Fraunhofer magazine 1.2012
Renewable energy for enhanced efficiency
Managing the transition to sustainable energy supplies is one of the greatest challenges we face in the 21st century. With its study "Vision for a 100 percent renewable energy system" Fraunhofer has demonstrated how reliable, cost-effective and robust energy supplies can be achieved in Germany by the year 2050 using only renewable resources. But what will the changeover cost us? True, stepping up the supply of energy from renewables will initially incur additional costs, with a projected maximum of around 17 billion euros – roughly eight percent of Germany‘s total expenditure on energy – being reached in 2015. But, after that, the costs are set to fall dramatically. Over the period from 2010 to 2050, total cost savings of 730 euros billion could be achieved in the electricity and heat production sectors alone.
A decentralized system of energy production from renewable sources requires the power grid to be structured differently than the one already in place. In future it will be necessary to coordinate a large number of solar, wind and biomass power plants and to calibrate their yield and load estimates sensibly. Gaps in supply arising from fluctuations in the availability of sun and wind must be compensated for with fast-acting temporary storage and balancing power plants.
A radical shift in energy production toward renewables is possible only if we simultaneously launch a revolution in energy efficiency. The best way to lower energy costs is to conserve resources and consume less energy. Getting more light, more heat and more power out of one liter of oil or one kilowatt-hour of electricity makes economic sense not only for individual households or businesses but also for the national economy as a whole. More efficient electronics, for instance, can help to reduce power consumption significantly. Simply by switching over to LED lighting, which consumes 80 percent less power, Europe could save more than 56 terawatt-hours in electricity. That equates to the output of almost six nuclear power plants. The Fraunhofer study entitled „Energy efficiency in the production environment" has demonstrated the huge potential gains to be made from enhancing efficiency. The most important result of the study is this: In the medium term, energy consumption in the industrial production sector can be reduced by as much as 30 percent.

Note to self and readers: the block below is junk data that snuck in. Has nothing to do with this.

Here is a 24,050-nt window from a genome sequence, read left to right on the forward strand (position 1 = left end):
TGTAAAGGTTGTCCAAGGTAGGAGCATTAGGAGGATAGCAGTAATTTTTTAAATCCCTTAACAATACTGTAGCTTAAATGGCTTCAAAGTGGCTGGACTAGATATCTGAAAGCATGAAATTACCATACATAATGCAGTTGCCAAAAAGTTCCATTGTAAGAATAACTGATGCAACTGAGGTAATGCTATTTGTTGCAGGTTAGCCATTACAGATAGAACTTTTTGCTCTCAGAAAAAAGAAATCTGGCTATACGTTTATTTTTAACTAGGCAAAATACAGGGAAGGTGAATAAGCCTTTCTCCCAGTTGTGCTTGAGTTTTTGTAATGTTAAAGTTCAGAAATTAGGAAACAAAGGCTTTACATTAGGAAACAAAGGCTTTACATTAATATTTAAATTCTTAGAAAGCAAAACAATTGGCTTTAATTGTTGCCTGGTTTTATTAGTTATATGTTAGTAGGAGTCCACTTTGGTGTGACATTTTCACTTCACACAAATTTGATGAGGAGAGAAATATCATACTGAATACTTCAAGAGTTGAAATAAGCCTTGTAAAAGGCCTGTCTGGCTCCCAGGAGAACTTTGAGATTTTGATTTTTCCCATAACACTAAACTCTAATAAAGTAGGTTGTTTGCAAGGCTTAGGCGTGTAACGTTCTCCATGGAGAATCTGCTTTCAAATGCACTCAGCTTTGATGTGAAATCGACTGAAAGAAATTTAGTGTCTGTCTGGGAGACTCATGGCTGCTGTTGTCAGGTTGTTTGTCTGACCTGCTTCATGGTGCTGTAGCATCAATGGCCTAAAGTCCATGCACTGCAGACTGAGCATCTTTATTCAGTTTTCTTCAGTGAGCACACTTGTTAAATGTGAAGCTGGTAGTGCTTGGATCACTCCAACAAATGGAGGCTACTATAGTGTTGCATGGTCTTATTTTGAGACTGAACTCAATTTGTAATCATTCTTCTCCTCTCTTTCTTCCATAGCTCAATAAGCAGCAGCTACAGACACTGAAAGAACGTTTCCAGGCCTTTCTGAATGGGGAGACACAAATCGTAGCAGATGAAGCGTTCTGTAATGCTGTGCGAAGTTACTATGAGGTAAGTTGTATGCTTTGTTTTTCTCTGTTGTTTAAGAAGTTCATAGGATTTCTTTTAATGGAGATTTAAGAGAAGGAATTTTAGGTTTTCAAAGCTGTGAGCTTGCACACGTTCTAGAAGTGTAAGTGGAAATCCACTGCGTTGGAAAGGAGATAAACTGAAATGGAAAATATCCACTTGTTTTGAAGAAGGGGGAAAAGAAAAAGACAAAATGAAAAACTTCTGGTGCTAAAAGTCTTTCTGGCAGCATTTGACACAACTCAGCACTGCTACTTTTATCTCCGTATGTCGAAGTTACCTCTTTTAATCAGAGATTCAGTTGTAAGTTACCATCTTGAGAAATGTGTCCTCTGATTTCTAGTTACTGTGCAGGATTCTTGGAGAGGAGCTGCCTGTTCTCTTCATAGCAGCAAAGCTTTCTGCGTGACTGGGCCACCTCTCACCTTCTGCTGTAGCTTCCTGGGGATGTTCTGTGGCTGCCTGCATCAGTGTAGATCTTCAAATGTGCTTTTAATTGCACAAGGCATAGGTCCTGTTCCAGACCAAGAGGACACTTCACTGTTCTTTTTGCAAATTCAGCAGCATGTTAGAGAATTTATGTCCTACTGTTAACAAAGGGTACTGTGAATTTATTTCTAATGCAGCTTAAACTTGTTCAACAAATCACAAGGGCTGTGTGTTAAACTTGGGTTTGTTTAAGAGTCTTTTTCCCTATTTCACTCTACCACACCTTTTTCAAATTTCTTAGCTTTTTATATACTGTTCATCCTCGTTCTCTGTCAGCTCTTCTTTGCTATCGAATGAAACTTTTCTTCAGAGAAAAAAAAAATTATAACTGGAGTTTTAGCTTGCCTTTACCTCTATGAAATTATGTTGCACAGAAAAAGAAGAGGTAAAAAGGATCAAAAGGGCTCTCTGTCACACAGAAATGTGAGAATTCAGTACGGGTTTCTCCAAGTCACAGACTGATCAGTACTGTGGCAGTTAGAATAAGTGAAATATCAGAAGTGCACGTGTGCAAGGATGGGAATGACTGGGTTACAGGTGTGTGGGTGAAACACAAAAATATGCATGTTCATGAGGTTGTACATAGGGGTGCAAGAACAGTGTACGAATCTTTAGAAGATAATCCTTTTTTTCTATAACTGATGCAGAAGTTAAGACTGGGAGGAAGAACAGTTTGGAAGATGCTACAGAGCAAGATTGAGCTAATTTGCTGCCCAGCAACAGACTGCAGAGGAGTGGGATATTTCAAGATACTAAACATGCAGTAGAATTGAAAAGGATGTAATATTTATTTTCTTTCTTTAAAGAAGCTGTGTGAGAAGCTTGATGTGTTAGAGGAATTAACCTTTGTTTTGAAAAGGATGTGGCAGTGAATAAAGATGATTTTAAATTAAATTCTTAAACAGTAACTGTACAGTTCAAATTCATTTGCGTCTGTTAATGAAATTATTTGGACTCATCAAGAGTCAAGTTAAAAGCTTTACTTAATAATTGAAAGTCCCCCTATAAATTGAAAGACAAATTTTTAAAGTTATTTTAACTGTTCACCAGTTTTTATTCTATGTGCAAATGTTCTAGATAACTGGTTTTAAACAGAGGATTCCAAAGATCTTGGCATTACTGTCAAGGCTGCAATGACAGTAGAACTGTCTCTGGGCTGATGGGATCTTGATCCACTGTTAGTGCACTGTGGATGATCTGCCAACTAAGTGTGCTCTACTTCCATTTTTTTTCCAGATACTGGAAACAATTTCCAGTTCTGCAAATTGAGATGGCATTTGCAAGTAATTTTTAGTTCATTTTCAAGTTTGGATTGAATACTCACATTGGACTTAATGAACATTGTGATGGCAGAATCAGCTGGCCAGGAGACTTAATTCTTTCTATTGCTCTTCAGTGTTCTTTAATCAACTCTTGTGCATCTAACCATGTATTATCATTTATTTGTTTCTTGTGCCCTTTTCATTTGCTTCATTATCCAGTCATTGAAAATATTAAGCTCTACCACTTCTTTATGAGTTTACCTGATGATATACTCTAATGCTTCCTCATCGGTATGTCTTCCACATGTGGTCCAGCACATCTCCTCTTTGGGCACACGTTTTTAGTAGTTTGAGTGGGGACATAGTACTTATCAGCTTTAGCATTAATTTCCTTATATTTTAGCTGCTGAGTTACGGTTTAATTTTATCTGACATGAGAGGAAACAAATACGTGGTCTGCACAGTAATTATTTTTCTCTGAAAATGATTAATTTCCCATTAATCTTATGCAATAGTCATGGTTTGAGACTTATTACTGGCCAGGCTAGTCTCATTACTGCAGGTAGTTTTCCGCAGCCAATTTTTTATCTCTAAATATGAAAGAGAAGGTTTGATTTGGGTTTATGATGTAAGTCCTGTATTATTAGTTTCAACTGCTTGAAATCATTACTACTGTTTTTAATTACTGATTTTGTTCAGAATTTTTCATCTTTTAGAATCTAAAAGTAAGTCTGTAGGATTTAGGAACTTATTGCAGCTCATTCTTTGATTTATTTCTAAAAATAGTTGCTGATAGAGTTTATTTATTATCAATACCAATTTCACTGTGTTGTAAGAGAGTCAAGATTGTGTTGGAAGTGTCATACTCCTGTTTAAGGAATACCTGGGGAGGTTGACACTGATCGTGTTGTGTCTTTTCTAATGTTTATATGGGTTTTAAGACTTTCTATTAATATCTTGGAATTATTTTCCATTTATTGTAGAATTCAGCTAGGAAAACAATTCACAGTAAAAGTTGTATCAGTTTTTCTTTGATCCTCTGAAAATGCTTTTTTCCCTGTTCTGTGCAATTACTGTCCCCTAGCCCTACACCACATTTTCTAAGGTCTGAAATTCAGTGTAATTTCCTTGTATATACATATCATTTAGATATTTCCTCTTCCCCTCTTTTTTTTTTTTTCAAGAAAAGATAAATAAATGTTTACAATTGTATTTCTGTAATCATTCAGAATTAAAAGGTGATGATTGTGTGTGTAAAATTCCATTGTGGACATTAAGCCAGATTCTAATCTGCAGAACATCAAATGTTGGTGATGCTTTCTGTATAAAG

Existing housing stocks currently present one of the major opportunities for achieving more sustainability. Over one-third of Germany‘s energy consumption goes toward heating and cooling the country‘s buildings. It is well worth taking a look at the energy efficiency of older buildings as they consume three to five times more heating energy than their modern counterparts. Here, proper insulation or more efficient heating and cooling could help to achieve energy savings of up to 80 percent. In the Research Union Economy – Science, Fraunhofer has teamed up with the German Federal Ministry of Education and Research to develop the "City of Tomorrow," our vision of a metropolis that emits virtually no CO2 and where no fossil fuels are burnt in the city’s houses or its vehicles. Both electricity and heat are generated mainly from renewable energy sources, while transport and utilities are primarily electricity-based. Electric mobility has significantly reduced the burden of noise and exhaust emissions on the city’s inhabitants. The quality of life is higher, and energy supplies are more secure than in other regions. Money previously spent abroad to purchase oil and gas remains within the country.
Germany continues to enjoy a sound reputation for technical innovation and the quality of its products. Going forward, energy and resource efficiency will be the country’s new hallmark of quality. We need to build on the competitive advantage we already have in this field and translate it into economic success. In short, we need to become experts in efficiency.